Commonly, RP manifests itself when you see your fingers and toes go through a three-phase color sequence. Initially, the digit(s) involved turn white due to a diminished blood supply. They then turn blue because of prolonged lack of oxygen, and finally, the blood vessels reopen, causing a local “flushing” phenomenon, which turns the fingers and toes red.

This sequence (white to blue to red), most often occurring due to exposure to cold temperatures, is characteristic of RP.

Your podiatrist is an excellent source for diagnosis and treatment. People with Raynaud’s phenomenon should take extra precautions to protect themselves from cold exposure.

Copyright © March 2011 American Podiatric Medical Association and Ankle & Foot Care Centers

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From The Kitchen: Easter Pie

From The KitchenHere is one of Practice Administrator Mike Vallas's favorite recipes. Watch this space each month for a new recipe.

Easter Pie (as remembered by Aunt Evelyn & Gram)

Ingredients: makes 8 pies

Crust: (this is a single recipe; however I make a double recipe of dough to make sure I have enough)
13 1/2 cups flour
6 eggs beaten
3 packages dry yeast
dissolve yeast in 1/2 cup of warm milk & 2 tablespoons of sugar
1 1/2 sticks butter
2 1/4 cups of whole milk (keep 1/2 cup for yeast)
1 1/2 cups of sugar
1 1/2 teaspoon salt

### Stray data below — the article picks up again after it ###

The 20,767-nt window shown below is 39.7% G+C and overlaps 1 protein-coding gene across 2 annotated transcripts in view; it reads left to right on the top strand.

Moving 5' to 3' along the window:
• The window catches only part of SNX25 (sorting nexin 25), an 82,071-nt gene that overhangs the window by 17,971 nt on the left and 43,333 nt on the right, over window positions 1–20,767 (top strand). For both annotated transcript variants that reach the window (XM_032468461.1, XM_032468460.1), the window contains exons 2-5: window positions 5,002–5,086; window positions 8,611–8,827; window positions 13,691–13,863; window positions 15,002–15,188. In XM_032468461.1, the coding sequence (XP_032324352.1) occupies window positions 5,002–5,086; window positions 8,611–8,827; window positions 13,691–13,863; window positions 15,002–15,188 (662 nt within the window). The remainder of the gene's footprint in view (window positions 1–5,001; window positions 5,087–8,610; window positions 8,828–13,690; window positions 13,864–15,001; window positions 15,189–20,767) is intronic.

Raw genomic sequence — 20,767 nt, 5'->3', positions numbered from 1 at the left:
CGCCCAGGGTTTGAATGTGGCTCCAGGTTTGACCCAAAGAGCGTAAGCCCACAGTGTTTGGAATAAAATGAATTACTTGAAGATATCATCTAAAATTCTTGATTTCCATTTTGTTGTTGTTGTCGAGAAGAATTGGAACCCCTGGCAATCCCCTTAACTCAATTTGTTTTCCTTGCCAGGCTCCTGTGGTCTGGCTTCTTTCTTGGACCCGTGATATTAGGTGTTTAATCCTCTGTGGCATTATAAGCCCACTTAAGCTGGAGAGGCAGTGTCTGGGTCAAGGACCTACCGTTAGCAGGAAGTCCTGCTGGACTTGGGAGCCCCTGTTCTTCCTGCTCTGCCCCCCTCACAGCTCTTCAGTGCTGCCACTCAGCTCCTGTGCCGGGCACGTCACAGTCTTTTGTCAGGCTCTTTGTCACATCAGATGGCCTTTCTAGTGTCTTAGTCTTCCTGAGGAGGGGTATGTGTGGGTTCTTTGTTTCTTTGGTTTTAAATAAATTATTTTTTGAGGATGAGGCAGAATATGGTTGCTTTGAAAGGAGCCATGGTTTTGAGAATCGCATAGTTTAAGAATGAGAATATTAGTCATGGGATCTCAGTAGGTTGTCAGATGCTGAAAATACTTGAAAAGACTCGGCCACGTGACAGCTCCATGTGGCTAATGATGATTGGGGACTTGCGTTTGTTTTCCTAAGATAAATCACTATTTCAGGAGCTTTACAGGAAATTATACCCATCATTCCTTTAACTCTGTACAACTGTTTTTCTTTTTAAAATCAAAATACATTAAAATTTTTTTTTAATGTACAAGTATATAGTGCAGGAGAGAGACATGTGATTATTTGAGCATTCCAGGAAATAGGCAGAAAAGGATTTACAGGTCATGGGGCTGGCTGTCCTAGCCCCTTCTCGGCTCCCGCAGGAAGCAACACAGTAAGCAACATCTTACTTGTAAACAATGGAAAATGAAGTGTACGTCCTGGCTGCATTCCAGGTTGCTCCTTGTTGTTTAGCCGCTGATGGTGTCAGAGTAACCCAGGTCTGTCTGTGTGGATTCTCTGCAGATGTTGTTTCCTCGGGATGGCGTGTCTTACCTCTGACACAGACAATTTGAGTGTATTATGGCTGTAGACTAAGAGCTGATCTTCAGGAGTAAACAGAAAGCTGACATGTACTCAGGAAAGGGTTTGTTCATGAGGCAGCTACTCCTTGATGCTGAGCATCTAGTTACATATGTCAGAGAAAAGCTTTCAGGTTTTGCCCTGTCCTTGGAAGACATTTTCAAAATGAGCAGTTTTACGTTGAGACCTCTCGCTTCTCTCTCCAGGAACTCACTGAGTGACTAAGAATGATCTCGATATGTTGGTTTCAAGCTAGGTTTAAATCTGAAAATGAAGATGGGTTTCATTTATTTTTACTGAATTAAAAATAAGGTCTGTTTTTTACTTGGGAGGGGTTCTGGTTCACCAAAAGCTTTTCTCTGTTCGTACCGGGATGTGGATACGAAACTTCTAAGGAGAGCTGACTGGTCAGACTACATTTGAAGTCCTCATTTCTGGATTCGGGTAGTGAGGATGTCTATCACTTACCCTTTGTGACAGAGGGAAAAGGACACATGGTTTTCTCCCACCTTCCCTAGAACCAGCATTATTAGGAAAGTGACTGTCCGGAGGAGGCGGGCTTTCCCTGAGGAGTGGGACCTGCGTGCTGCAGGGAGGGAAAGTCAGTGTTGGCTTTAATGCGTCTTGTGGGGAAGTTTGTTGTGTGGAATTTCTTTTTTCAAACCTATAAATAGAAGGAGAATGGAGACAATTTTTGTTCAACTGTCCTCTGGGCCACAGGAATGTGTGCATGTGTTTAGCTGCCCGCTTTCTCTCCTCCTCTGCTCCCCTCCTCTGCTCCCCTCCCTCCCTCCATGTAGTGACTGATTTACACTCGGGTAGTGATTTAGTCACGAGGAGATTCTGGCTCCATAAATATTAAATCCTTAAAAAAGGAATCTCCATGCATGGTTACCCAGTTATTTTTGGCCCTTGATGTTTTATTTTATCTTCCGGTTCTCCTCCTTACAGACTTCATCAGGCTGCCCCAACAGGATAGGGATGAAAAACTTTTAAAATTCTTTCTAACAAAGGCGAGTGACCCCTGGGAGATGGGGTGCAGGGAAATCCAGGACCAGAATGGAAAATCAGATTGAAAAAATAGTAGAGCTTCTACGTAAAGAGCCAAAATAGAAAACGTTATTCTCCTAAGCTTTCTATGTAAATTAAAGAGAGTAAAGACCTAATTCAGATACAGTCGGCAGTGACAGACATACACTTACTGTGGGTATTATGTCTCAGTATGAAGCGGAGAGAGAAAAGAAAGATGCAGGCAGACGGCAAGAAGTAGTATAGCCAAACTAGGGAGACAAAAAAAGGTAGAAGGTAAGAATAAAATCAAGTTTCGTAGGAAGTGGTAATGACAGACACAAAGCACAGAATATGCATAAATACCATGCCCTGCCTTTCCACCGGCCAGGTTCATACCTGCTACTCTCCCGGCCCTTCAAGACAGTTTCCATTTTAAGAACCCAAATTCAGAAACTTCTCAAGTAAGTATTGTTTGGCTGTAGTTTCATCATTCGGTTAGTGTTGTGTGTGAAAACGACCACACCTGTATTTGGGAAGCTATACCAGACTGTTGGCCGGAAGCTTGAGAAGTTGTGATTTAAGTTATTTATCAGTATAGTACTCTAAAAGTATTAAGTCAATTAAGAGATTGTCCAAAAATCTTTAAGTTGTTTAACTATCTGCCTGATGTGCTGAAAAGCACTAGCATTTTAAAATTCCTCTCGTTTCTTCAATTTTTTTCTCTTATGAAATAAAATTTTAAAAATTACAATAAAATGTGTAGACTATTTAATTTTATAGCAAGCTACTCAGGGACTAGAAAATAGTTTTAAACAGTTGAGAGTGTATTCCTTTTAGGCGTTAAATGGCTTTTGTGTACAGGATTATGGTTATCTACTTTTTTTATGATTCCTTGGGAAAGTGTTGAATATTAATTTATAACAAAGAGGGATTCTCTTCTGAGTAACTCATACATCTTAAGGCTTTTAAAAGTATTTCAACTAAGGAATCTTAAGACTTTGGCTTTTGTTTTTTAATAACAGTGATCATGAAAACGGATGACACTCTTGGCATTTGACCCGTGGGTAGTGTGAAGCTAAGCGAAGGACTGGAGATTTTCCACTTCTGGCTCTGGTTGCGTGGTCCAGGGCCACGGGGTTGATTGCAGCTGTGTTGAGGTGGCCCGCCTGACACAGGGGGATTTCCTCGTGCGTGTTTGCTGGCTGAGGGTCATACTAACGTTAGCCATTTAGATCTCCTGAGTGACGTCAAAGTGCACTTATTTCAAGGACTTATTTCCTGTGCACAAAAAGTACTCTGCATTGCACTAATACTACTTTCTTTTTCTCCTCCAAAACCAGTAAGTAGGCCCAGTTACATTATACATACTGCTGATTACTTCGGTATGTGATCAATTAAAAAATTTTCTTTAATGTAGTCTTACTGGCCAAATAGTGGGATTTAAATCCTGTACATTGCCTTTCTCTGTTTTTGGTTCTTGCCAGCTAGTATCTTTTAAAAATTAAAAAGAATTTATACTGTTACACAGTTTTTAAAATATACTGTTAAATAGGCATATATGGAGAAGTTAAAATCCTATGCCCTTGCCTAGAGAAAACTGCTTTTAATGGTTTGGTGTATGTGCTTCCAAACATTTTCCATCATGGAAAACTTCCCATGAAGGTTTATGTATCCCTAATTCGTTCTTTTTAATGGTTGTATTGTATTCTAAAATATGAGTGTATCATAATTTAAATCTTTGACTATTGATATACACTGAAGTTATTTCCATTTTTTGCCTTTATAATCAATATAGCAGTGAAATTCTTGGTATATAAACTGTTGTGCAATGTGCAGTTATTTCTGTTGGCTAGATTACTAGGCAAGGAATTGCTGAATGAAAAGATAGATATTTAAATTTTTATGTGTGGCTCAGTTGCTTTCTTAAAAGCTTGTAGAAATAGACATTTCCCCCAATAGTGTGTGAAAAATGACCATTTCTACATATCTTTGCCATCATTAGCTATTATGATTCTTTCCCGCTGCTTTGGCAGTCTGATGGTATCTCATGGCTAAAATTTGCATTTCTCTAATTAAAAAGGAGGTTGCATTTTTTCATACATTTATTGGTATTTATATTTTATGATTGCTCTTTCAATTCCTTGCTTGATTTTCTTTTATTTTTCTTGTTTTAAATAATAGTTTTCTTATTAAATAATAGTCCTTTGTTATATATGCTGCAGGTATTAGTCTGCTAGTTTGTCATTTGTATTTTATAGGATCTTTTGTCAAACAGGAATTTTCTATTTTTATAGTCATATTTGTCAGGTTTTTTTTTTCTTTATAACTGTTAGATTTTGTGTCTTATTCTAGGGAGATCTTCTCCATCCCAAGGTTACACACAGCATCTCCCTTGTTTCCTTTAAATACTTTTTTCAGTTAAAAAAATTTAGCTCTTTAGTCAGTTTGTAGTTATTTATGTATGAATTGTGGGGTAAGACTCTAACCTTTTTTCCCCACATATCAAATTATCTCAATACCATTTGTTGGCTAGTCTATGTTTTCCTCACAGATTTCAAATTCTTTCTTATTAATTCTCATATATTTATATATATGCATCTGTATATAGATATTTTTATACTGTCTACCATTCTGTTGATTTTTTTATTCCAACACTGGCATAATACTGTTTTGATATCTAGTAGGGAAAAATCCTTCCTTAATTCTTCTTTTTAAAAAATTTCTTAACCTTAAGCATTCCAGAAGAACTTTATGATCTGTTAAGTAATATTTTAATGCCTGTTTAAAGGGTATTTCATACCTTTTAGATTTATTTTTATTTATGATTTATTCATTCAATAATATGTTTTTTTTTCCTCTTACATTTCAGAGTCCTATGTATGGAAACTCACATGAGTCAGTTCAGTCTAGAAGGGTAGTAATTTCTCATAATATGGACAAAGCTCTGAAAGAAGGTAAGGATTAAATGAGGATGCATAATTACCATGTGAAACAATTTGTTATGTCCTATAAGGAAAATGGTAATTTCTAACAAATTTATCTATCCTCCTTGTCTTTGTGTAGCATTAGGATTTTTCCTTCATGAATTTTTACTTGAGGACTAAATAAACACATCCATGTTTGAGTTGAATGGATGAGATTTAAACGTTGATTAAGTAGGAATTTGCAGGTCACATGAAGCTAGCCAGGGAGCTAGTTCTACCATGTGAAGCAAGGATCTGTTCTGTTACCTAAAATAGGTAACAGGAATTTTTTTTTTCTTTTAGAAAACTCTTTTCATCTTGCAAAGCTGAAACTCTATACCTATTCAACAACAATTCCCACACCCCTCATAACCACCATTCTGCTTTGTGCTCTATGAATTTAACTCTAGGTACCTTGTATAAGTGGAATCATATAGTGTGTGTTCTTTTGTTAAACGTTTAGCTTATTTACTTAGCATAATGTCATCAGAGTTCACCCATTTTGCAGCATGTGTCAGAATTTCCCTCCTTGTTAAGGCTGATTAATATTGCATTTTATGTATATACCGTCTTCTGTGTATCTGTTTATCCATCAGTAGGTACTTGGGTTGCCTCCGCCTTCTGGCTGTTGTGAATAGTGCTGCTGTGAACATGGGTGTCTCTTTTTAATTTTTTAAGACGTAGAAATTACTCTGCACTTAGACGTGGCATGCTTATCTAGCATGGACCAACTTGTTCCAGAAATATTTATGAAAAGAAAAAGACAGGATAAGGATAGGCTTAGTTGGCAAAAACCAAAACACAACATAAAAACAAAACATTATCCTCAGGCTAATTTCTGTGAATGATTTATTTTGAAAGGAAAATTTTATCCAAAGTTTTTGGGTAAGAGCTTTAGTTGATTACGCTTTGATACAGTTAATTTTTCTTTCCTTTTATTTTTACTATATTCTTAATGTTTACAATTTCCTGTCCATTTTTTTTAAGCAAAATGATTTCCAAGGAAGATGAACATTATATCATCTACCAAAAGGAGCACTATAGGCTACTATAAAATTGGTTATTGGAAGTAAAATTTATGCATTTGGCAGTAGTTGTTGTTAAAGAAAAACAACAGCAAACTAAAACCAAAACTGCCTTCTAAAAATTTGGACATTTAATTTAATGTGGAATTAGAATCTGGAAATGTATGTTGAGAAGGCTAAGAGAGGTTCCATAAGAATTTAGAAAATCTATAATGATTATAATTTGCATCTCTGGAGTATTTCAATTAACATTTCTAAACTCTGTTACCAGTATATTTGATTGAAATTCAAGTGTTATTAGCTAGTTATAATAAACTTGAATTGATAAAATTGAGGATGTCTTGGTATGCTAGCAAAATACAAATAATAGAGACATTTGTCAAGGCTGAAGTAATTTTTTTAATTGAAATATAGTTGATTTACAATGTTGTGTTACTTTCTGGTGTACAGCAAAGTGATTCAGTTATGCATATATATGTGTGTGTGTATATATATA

Melt butter in warm milk; add salt to flour; mix sugar into eggs; create well in flour and incorporate egg mixture in flour; add milk/butter mixture to flour; add yeast last. Cover w/plastic wrap & towel and let rise.

Filling:
4 dozen of eggs, beaten
2 lbs of grated cheese
4 lbs of basket cheese
2 lbs provolone
2 lbs of mozzarella
2 lbs of Swiss
2 lbs of brick
4 sticks of pepperoni (at least 2 lbs)

Grate cheeses in food processor; cut pepperoni in chunks; add grated cheese to egg mixture; combine all ingredients, mix thoroughly.

Roll out dough for top and bottom; fill pies, top with dough then crimp edges; brush pie tops with egg wash, cut slits in top to vent, and line edges w/tin foil to prevent burning.

Preheat oven to 350 – 375; bake pies for 1 hour, rotating between top & bottom racks half-way through.

*** All ingredients and baking times are approximate; works best if great-grandmother is nearby to comment and chase grandson around.

Copyright © March 2011 Ankle & Foot Care Centers